When Bob Piper and the Adam Smith Institute agree on something it is time to sit up and take notice. Over the weekend the ASI released a policy paper calling for personal income tax allowances to be raised to £12,000. Due to the budget leaks, it didn't get much traction. So now that all the excitement is dying down, let's look at what Tom Clougherty and his colleagues were proposing. This is an extract from the ASI blog...
* Raising the personal allowance to £12,000 would take 7 million low-paid workers out of the income tax net altogether. People earning the minimum wage or less would pay no income tax at all.Interesting stuff. I agree with Tom that a measure such as this would have a far bigger effect in providing a real fiscal stimulus, rather than a small cut in VAT. But as Tom points out today...
* To the average worker, this would be like getting an extra £1,730 a year in gross pay, leaving them £100 per month better off and reversing the substantial falls in disposable income that have occurred over the last 12 months.
* If the Chancellor wanted to give this measure retrospective effect for the current tax year, it would mean a one-off £1,800 'Christmas rebate' for the typical dual-earner family, plus £200 per month thereafter.
* This tax cut would put almost £19bn per year back in people's pockets, allowing considerable additional spending and investment in the productive, private sector economy. This is the key to overcoming recession and restoring economic growth.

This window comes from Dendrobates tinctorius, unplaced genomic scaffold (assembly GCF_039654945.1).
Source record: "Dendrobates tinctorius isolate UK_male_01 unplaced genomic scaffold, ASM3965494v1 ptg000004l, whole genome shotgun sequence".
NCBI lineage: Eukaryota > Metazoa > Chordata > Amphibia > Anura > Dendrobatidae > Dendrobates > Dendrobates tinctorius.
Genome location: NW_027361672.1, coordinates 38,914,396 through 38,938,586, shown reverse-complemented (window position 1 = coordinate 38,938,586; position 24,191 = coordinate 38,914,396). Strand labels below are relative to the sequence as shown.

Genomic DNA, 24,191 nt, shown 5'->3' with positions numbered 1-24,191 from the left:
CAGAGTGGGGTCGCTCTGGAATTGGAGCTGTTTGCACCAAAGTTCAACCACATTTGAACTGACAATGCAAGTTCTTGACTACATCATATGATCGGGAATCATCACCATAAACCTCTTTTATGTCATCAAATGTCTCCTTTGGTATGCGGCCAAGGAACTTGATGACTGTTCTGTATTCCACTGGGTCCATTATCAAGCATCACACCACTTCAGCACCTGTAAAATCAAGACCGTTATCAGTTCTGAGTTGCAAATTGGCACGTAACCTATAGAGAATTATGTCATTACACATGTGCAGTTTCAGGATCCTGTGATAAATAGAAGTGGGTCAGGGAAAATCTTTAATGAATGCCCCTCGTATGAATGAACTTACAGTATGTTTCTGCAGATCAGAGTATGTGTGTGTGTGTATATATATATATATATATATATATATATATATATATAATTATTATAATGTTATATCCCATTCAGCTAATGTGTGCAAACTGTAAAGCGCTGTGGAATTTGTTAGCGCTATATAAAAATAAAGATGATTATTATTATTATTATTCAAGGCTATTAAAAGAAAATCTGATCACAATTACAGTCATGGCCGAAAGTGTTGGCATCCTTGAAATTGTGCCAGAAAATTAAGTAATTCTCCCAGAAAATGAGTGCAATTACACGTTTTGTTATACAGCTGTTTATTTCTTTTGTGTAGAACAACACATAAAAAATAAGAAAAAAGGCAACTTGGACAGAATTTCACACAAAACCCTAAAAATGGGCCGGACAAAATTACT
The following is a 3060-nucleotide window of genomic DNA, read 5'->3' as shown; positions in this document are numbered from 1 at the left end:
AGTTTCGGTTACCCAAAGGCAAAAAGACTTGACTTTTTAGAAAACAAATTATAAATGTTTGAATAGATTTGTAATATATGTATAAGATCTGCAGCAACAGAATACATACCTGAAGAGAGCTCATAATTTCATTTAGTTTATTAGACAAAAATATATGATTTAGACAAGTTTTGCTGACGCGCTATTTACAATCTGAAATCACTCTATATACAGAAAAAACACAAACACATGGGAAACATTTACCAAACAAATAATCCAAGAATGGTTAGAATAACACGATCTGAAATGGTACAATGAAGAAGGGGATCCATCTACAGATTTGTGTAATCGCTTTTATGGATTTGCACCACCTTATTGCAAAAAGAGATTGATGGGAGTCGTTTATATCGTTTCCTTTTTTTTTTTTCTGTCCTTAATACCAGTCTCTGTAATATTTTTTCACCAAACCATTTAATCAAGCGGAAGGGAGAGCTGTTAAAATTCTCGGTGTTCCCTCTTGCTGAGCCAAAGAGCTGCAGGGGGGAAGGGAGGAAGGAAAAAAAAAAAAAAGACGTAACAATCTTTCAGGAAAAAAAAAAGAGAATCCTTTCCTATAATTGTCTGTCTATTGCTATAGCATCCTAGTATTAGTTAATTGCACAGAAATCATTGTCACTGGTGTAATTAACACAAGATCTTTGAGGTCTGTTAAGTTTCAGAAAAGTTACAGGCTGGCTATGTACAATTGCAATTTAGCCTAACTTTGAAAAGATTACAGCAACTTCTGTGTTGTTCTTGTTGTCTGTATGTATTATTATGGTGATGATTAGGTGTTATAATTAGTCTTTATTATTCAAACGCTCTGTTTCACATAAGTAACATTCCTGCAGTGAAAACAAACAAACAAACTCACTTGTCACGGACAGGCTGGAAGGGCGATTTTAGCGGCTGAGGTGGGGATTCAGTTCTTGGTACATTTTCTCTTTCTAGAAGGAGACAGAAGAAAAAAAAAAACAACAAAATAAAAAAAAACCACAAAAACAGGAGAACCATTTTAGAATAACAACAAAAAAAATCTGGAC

* As well as stimulating the economy by giving people more disposable income to spend and invest, raising the personal allowance to £12,000 would strengthen incentives to work, help to eliminate the 'benefits trap' and make low-paid jobs more economic – greatly increasing opportunities for the unemployed.
* If the higher rate threshold were kept at its current level, rather than raised in line with the personal allowance, this policy would cost the Exchequer just £18.9bn a year in lost revenue (it would cost £25bn if we raised the higher rate threshhold too). Of course, this calculation is based on a static analysis, and because of the effects outlined above, the actual loss could turn out to be smaller.
* Either way, I argue strongly against the government financing this tax cut with increased borrowing, suggesting they balance it by reducing public sector waste and cutting spending on non-essential programmes instead. The taxpayer already spends more than £30bn a year on servicing government debt, and we shouldn't add to that burden when there is so much fat to be trimmed elsewhere.
For the £12 billion cost of Darling's 2.5 percent VAT cut, he could have raised the personal allowance to £10,000 instead.That would have taken 4.3 million people out of income tax, and saved a typical dual-earner family £133 per month.It would, though, still have to be financed in the short term by massive borrowing unless there was a real willingness to cut government spending. And the ASI naturally have many ideas as to how that can be done.